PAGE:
Leucothoe fontanesiana (highland doghobble) or Leucothoe axillaris(coastal doghobble)
Evergreen flowering shrub
Heath family (Ericaceae)
Maryland distribution: Although the related fetterbush(Leucothoe racemosa / Eubotrys racemosa) occurs naturally in Maryland in swamps, moist woods, and thickets primarily on the coastal plain, neither doghobble species is native in the state. There are isolated records of both species occurring non-invasively in central Maryland natural areas. Size: 2 to 4 feet high by 3 to 6 feet wide Flowers: draping clusters of fragrant, small, ivory-white urn-shaped blooms; their scent is unusual and not conventionally floral or sweet Fall color: may turn bronzy to purplish-red in winter or will remain green; evergreen Sun: part sun to shade, ideally with dappled light during midafternoon Soil: moist, well-drained, acidic
Due to our changing climate, species native to our south have the potential to be more aligned with mid-Atlantic ecosystems in the future. Gardening with projected climate impacts in mind helps to create a resilient plant community as the plant palette appropriate to our area changes. As such, this “near native” plant is included in our recommendations for its adaptability. Learn more about Native Plants and Climate Change.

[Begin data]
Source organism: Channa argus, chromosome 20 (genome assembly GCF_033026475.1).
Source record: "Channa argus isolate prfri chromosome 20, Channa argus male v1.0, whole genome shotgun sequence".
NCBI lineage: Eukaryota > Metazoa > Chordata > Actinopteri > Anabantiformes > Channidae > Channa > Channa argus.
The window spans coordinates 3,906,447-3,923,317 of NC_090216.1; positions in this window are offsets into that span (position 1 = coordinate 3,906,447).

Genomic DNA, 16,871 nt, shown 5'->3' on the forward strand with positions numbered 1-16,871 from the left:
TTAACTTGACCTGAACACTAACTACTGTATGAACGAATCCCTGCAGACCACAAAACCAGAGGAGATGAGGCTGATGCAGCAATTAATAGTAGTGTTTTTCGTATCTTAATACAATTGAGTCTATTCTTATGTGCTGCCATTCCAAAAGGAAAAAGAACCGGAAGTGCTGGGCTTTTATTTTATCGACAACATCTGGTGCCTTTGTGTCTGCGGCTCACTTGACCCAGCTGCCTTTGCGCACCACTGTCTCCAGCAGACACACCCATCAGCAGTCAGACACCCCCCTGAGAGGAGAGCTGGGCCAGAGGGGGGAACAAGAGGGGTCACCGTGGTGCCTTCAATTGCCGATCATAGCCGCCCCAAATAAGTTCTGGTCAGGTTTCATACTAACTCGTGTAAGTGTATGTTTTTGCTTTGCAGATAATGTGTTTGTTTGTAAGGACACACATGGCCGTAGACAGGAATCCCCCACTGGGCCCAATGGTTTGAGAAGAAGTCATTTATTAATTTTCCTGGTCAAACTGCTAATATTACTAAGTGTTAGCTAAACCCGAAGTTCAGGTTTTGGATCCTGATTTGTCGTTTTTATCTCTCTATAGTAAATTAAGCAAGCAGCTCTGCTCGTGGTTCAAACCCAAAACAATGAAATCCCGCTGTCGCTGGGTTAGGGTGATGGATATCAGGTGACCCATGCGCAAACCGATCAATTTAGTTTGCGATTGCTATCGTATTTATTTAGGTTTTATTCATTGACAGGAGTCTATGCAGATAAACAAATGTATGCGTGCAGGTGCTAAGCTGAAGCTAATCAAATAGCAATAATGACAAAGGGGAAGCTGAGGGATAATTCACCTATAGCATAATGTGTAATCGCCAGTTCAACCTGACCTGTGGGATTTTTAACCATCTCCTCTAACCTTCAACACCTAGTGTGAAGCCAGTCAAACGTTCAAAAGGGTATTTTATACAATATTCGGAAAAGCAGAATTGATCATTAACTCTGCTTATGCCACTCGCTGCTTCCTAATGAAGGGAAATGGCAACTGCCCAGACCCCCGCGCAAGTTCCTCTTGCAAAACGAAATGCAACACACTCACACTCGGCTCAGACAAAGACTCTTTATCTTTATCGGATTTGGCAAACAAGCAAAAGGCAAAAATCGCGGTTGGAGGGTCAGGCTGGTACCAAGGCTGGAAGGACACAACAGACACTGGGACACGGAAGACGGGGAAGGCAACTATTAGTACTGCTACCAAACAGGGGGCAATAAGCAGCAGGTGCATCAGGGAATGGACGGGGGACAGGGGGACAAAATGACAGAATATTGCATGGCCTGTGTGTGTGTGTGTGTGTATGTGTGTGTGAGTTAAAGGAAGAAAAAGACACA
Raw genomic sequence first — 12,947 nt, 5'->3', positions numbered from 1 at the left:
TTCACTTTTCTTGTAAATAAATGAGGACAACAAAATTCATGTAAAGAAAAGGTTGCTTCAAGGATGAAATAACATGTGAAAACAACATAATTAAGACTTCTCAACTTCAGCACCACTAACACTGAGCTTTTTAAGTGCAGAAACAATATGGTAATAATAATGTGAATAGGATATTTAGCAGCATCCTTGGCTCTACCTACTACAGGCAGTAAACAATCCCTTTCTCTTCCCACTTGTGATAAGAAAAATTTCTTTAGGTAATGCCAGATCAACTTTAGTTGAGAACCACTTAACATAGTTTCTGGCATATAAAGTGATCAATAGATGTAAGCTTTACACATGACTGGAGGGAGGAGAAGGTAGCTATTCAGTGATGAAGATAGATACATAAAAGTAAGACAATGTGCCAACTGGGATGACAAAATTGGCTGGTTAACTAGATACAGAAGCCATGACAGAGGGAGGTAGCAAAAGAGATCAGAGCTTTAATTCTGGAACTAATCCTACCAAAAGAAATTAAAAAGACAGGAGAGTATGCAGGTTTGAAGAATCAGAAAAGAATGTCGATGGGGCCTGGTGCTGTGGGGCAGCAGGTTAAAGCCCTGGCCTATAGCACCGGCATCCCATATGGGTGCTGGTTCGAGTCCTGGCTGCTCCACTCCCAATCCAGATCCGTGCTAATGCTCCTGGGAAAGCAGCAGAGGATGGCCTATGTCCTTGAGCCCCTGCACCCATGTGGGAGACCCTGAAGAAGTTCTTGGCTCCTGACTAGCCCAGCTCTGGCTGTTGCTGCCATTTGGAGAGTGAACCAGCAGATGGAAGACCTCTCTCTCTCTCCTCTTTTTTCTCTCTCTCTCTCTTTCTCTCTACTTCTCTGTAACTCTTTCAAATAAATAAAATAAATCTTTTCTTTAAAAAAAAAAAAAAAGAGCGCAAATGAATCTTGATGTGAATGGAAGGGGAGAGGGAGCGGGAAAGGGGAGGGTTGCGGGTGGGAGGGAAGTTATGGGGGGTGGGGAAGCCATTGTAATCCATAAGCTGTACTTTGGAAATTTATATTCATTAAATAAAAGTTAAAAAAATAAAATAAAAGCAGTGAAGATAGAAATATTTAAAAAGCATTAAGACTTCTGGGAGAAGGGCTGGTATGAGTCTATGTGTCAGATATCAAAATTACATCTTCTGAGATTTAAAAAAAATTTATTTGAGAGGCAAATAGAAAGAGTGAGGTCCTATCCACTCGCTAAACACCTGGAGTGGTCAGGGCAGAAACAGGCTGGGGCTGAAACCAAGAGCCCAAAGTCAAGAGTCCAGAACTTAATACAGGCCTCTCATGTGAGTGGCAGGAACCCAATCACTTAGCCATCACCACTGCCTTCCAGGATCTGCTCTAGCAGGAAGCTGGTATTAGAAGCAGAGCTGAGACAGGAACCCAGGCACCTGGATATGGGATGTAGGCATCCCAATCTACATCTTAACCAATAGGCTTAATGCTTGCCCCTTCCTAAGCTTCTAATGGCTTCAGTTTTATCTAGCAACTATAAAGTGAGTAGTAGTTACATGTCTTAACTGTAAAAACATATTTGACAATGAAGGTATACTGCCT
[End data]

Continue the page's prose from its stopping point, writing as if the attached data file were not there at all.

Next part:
Garden uses: Leucothoe is valuable as a low-growing evergreen that prefers shade and is tolerant of somewhat damp soils. The loose, arching growth habit is well-suited for naturalized plantings and can be used to hide the leggy bases of taller shrubs. Any older stems with tired-looking foliage are easily trimmed back to refresh the plant's appearance; prune as desired in spring, after blooming, so new growth will quickly replace what was removed. These shrubs can sucker when thriving, but are relatively restrained in their spread. Deer usually avoid browsing leucothoe.
the appearance of most cultivars is roughly the same in terms of mature size, blooms, and growth habit; their main differences are the color of foliage (regarding new growth or mature growth) during spring or summer
Leucothoe axillaris 'Margie Jenkins' is reportedly more resistant to foliar disease than other varieties
Wildlife: flowers provide pollen and nectar for bees and butterflies